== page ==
Right thinking consists of understanding the paradigm shift from a user’s point of view and helping others in our environment to do so. Right living consists of walking the talk, manifesting our understanding in how we live, and becoming guiding examples for the inspiration of others. As such it takes a lot of quantum leaps, openness to being in the nonlocality of God consciousness which informs the doing of the ego’s day to day activities;, and the desire to change hierarchical relationships into tangled ones. Right livelihood consists of earning our living in a way that is congruent with our modes of thinking and living and helping our entire society to achieve this congruence.

It is exciting you say, but is that enough to motivate me? I will tell you my fundamental understanding: if you are reading this column you are already motivated. You know what? Consciousness is already pressuring you to join its evolutionary movement.

So what do we do now? We become Quantum Activists of course!

Be prepared to take a discontinuous leap. There is a revolution going on in science. A genuine paradigm shift. While mainstream science remains materialist, a substantial number of scientists are supporting and developing a paradigm based on the primacy of consciousness. Amit Goswami, a pioneer of this revolutionary new perspective within science, shares with us his vision of the unlimited potential of consciousness as the ground of all being, and how this revelation can actually help us to live better.

Recognized as one of the worlds most brilliant minds, Amit has recently appeared in the movies “What the Bleep Do We Know?”,”The Dalai Lama Renaissance” and authored over a dozen books from textbooks on quantum mechanics to consciousness and the New Science. We trace Goswami from his early years in India… away from the religious teachings of his childhood to seek his path in nuclear physics; and how he has come full circle through quantum insight back to the very religious axioms offered as a youth.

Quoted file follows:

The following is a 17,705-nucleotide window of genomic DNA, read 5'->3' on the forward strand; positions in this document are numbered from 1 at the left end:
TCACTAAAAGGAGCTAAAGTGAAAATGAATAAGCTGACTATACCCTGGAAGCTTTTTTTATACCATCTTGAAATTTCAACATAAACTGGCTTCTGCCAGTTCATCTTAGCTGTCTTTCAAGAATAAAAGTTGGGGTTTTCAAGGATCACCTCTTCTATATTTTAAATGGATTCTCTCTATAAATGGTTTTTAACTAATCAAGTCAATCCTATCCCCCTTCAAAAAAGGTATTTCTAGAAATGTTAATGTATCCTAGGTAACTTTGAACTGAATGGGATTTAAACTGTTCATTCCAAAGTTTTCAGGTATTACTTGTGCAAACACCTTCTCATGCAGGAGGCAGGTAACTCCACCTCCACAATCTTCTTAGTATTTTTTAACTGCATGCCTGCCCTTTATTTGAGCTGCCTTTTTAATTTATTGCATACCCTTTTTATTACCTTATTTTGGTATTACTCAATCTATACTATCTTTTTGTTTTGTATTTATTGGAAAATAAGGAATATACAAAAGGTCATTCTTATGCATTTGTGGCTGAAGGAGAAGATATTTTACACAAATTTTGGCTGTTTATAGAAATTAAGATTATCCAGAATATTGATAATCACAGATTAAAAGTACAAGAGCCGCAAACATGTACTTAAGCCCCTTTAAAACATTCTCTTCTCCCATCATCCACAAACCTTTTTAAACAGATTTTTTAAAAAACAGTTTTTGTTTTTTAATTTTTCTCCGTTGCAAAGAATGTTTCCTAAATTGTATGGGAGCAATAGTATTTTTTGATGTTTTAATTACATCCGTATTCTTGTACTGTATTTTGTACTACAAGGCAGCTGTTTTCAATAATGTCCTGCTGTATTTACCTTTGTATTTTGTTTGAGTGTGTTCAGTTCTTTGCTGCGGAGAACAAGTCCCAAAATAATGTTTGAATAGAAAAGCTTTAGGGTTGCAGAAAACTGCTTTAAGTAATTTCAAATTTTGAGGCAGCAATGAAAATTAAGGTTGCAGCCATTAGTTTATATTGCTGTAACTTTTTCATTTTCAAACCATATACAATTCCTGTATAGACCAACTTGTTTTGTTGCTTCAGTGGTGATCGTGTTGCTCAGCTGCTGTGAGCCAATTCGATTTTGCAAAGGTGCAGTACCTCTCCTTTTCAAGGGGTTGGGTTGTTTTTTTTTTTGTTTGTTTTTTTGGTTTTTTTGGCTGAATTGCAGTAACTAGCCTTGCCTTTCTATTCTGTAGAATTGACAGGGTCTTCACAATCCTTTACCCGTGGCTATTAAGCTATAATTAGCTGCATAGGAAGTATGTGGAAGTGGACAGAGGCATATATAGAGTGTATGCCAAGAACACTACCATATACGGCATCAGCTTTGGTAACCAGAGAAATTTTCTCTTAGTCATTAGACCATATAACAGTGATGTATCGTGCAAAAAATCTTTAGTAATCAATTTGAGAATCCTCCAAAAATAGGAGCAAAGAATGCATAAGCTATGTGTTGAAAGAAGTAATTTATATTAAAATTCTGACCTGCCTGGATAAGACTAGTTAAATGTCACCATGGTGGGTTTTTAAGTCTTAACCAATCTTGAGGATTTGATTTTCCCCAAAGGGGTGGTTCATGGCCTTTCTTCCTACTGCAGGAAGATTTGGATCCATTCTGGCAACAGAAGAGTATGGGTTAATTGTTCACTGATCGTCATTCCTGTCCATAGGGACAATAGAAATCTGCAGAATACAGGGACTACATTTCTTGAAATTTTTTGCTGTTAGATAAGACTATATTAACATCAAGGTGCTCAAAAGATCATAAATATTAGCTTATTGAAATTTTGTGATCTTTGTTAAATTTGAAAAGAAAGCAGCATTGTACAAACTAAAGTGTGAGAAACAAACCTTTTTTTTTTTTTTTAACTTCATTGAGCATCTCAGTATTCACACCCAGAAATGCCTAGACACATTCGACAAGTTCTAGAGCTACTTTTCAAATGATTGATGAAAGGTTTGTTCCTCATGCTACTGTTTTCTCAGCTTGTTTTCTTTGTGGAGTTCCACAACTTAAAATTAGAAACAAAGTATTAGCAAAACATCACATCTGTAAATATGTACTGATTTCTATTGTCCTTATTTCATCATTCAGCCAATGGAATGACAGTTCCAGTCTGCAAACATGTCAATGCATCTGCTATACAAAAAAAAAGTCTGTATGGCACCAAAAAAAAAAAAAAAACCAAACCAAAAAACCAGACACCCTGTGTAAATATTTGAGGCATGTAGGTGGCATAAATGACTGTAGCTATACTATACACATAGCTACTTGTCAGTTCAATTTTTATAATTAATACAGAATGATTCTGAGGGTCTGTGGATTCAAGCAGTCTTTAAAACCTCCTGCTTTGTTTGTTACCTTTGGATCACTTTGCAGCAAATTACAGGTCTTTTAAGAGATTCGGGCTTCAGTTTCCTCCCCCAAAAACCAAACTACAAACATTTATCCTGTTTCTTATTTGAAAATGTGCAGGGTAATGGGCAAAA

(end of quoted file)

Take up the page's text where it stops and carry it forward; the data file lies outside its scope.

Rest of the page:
With daring style, the Quantum Activist presents the wisdom and humor of one of our worlds truly influential thinkers… and tells of Amit’s journey, his message, and his insight on what this means to you.

Awakening the Global Mind : A New Philosophy for Healing Ourselves and Our World- Ashok Gangadean

Ashok Gangadean is professor and chairman of philosophy at Haverford College where he has pioneered global philosophy for 40 years. He is founder and director of the Global Dialogue Institute which introduces the technology of deep dialogue for people seeking to communicate across diverse perspectives and between different worldviews. He is also cofounder of the World Commission on Global Consciousness and Spirituality which brings eminent global visionaries together to facilitate the great planetary awakening.